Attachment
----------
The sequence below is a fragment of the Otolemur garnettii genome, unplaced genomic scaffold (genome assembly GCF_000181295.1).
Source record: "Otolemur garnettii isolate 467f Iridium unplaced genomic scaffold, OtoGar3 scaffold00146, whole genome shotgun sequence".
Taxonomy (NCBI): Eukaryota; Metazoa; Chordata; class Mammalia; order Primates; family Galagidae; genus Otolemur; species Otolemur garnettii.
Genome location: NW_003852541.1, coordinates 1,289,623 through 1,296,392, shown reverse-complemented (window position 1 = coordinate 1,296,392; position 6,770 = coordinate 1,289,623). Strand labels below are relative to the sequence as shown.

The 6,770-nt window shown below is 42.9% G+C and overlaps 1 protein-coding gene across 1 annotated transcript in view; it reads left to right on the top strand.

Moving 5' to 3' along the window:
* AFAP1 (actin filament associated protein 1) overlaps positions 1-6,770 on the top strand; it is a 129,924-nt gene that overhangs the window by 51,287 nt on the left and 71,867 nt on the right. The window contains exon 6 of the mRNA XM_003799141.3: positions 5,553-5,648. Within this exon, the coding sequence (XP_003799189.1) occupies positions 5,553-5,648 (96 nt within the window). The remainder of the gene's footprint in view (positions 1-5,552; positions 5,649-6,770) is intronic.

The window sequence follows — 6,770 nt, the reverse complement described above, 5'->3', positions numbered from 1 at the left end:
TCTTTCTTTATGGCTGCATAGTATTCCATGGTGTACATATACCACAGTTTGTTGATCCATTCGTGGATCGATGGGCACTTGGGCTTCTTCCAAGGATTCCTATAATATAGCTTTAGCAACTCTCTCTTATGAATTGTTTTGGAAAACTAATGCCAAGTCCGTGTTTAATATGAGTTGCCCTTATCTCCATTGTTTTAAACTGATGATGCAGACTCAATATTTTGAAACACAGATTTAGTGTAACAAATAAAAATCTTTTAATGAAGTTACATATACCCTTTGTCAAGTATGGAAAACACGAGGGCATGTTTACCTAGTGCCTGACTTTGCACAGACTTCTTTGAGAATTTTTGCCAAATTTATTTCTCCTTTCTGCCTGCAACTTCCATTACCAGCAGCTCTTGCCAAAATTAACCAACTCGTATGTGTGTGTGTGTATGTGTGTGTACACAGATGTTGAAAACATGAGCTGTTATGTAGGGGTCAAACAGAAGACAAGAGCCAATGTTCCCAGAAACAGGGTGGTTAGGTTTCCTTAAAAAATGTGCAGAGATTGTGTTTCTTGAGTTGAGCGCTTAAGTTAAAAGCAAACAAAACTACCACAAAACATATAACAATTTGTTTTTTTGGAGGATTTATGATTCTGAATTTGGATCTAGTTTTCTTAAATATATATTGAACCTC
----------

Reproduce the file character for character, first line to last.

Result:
The sequence below is a fragment of the Otolemur garnettii genome, unplaced genomic scaffold (genome assembly GCF_000181295.1).
Source record: "Otolemur garnettii isolate 467f Iridium unplaced genomic scaffold, OtoGar3 scaffold00146, whole genome shotgun sequence".
Taxonomy (NCBI): Eukaryota; Metazoa; Chordata; class Mammalia; order Primates; family Galagidae; genus Otolemur; species Otolemur garnettii.
Genome location: NW_003852541.1, coordinates 1,289,623 through 1,296,392, shown reverse-complemented (window position 1 = coordinate 1,296,392; position 6,770 = coordinate 1,289,623). Strand labels below are relative to the sequence as shown.

The 6,770-nt window shown below is 42.9% G+C and overlaps 1 protein-coding gene across 1 annotated transcript in view; it reads left to right on the top strand.

Moving 5' to 3' along the window:
* AFAP1 (actin filament associated protein 1) overlaps positions 1-6,770 on the top strand; it is a 129,924-nt gene that overhangs the window by 51,287 nt on the left and 71,867 nt on the right. The window contains exon 6 of the mRNA XM_003799141.3: positions 5,553-5,648. Within this exon, the coding sequence (XP_003799189.1) occupies positions 5,553-5,648 (96 nt within the window). The remainder of the gene's footprint in view (positions 1-5,552; positions 5,649-6,770) is intronic.

The window sequence follows — 6,770 nt, the reverse complement described above, 5'->3', positions numbered from 1 at the left end:
TCTTTCTTTATGGCTGCATAGTATTCCATGGTGTACATATACCACAGTTTGTTGATCCATTCGTGGATCGATGGGCACTTGGGCTTCTTCCAAGGATTCCTATAATATAGCTTTAGCAACTCTCTCTTATGAATTGTTTTGGAAAACTAATGCCAAGTCCGTGTTTAATATGAGTTGCCCTTATCTCCATTGTTTTAAACTGATGATGCAGACTCAATATTTTGAAACACAGATTTAGTGTAACAAATAAAAATCTTTTAATGAAGTTACATATACCCTTTGTCAAGTATGGAAAACACGAGGGCATGTTTACCTAGTGCCTGACTTTGCACAGACTTCTTTGAGAATTTTTGCCAAATTTATTTCTCCTTTCTGCCTGCAACTTCCATTACCAGCAGCTCTTGCCAAAATTAACCAACTCGTATGTGTGTGTGTGTATGTGTGTGTACACAGATGTTGAAAACATGAGCTGTTATGTAGGGGTCAAACAGAAGACAAGAGCCAATGTTCCCAGAAACAGGGTGGTTAGGTTTCCTTAAAAAATGTGCAGAGATTGTGTTTCTTGAGTTGAGCGCTTAAGTTAAAAGCAAACAAAACTACCACAAAACATATAACAATTTGTTTTTTTGGAGGATTTATGATTCTGAATTTGGATCTAGTTTTCTTAAATATATATTGAACCTC